While well-known pests like mice, rats, and cockroaches have their own dangers, there are plenty of non-native pests that can be incredibly dangerous to people. Kissing bugs are the latest accidental import to the United States, and they carry a nasty disease or cause uncomfortable allergic reactions in people.
Kissing bugs, also known as reduviid bugs, are found in southern countries like Mexico, Central America, and South America. They’re now found in the southern United States, but they’ve been reported in over half of the states now. These bugs are found indoors and outdoors. If they’re living outside, they’re found in areas like woodpiles, in outdoor dog kennels, under porches, and in cracks and holes in homes/buildings. They come out at night, preferring to hide away during the day. They like to stay close to blood hosts like humans, mammals, birds, and even reptiles, so chicken coops can become infested. Well constructed and sealed homes don’t usually see kissing bugs indoors because the bugs prefer to find easily accessible homes.
Why Are They Dangerous?
Kissing bugs are dangerous because they carry a parasite known as Trypanosoma cruzi that causes Chagas disease. This disease attacks the digestive and cardiovascular systems. There are two phases to Chagas disease. The acute phase includes symptoms like fever, rash, sores where the parasite entered the body, vomiting, diarrhea, and swollen eyes. This phase isn’t dangerous to healthy adults, but it is harmful in children or immunocompromised people. In healthy people, the symptoms of the acute phase disappear on their own, and the parasite goes dormant in the body for years.
The second phase, the chronic phase, is when things get dangerous for the parasite’s host. This is when the heart and digestive systems are targeted and damaged. The parasite causes an enlargement of the heart, intestines, or esophagus. An enlarged heart leads to heart failure or an irregular heartbeat, and these things can then lead to a heart attack.
How is Chagas Disease Transmitted to Humans?
Kissing bugs are given that nickname because they typically feed on blood through the thin skin around a person’s mouth. However, it isn’t the bite that transmits the parasite; it’s the bug’s feces. When a bug bites a person or animal with a T. cruzi infection, the bug becomes positive and the parasite is subsequently spread through the newly infected bug’s droppings. As the bugs feed on people/animals, they leave feces on the skin, which then enter the person through their eyes, mouth, or through the bite.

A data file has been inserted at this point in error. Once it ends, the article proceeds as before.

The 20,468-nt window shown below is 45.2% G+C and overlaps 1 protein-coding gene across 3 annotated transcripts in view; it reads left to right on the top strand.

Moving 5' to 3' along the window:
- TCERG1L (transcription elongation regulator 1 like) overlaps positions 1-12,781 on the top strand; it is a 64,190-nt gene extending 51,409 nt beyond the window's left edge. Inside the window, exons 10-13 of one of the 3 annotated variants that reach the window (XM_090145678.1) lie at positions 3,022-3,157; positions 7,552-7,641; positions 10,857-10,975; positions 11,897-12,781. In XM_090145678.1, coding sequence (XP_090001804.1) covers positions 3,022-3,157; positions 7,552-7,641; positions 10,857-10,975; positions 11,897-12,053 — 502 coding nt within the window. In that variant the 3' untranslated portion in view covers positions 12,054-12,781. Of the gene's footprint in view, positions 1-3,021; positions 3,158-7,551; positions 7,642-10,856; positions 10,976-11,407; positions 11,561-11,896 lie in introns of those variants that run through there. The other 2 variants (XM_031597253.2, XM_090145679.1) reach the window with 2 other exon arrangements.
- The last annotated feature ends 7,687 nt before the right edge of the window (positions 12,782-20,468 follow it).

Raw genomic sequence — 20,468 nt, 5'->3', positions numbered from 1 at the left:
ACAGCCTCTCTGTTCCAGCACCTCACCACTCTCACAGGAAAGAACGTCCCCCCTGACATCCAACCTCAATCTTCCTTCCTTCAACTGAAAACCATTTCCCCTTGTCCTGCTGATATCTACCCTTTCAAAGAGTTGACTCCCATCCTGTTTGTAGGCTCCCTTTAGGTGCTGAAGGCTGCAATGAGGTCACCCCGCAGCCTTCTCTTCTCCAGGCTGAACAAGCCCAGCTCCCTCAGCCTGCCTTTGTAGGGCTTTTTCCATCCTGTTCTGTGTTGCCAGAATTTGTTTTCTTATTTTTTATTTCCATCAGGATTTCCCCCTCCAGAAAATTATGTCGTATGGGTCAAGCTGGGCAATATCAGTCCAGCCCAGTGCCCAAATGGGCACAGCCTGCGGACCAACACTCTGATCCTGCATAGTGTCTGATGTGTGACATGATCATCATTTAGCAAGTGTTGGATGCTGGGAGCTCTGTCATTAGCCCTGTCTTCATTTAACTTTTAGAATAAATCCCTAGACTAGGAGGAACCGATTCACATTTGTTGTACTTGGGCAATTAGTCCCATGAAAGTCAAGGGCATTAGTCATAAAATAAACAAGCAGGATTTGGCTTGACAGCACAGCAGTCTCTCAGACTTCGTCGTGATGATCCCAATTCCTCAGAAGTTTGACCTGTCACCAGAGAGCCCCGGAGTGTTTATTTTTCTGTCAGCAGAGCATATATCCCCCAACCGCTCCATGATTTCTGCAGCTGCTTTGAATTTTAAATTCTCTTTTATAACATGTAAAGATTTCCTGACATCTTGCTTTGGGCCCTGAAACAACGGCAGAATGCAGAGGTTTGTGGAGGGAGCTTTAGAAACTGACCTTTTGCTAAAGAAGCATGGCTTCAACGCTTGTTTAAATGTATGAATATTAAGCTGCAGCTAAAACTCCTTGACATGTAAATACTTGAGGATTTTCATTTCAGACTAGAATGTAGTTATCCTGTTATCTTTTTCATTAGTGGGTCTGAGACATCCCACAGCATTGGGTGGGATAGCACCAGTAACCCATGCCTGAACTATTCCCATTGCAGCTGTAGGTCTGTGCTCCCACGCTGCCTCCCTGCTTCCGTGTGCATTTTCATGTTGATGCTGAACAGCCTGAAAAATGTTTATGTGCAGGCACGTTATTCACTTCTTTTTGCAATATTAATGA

Is Chagas Disease Treatable?The parasite is easily treatable during the acute phase, and doctors can run a blood test to see if the patient is positive for the parasite. Patients who test positive need to undergo heart tests to ensure the heart hasn’t been affected. The two drugs that treat the parasite (benznidazole and nifurtimox) kill it, but they must be taken soon after infection in order to be completely effective. The longer the disease is present, the less likely it is the drugs will work. In the United States, the drug isn’t approved by the FDA, so patients have to get it from the Center for Disease Control.
Over 8 million people in Latin America test positive for Chagas disease. While it’s virtually unheard of in the United States, other countries don’t have this luxury. People living in areas with kissing bugs should be able to recognize the bugs and take the proper precautions to prevent an infestation.
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